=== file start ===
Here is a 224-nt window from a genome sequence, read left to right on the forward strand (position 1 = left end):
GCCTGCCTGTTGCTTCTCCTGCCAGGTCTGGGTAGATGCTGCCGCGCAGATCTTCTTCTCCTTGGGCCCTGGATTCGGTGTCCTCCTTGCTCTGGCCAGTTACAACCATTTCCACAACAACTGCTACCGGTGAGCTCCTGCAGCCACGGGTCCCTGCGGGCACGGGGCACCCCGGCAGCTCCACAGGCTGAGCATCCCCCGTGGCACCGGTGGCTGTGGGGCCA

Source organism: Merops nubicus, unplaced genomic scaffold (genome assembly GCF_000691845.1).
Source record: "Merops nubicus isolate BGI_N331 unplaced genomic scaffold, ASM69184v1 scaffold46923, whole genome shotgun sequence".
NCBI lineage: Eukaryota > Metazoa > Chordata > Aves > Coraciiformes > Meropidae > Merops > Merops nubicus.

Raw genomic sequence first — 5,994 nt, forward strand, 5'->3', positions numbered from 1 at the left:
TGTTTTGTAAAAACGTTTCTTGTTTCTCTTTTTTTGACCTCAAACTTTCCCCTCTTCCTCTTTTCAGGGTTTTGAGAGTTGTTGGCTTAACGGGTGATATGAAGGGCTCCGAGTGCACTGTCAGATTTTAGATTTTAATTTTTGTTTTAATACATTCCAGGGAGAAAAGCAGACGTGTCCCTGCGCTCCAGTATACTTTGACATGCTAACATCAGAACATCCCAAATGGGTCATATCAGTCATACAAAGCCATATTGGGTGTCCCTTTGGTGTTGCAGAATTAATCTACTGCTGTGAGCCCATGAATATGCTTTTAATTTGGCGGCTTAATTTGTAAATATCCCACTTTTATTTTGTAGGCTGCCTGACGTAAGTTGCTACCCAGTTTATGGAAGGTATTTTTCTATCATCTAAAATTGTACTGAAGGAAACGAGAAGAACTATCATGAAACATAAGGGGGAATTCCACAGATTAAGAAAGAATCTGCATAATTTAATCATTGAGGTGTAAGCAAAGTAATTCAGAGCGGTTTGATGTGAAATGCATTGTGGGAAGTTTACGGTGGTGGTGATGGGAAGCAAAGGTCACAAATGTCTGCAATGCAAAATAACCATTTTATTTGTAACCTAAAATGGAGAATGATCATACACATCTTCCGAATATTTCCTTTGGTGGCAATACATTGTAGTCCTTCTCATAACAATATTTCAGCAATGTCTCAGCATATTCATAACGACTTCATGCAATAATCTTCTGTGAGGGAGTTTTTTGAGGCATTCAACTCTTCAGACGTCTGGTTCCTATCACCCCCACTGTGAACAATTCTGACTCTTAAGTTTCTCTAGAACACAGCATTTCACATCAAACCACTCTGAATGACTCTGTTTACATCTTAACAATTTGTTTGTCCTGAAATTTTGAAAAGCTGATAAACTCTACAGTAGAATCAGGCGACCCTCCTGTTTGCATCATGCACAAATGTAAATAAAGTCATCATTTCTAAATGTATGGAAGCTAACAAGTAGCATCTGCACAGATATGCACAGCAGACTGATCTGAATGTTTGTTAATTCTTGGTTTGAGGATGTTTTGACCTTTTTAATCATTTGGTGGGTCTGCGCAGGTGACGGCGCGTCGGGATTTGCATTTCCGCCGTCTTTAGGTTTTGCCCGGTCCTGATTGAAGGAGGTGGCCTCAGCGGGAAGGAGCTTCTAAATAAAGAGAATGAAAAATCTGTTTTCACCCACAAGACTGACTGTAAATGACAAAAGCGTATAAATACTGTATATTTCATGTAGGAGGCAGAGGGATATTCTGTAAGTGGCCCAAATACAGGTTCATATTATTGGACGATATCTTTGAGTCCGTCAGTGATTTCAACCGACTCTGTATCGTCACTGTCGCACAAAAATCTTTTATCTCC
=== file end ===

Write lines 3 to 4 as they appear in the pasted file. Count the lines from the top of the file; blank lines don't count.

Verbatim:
Source organism: Merops nubicus, unplaced genomic scaffold (genome assembly GCF_000691845.1).
Source record: "Merops nubicus isolate BGI_N331 unplaced genomic scaffold, ASM69184v1 scaffold46923, whole genome shotgun sequence".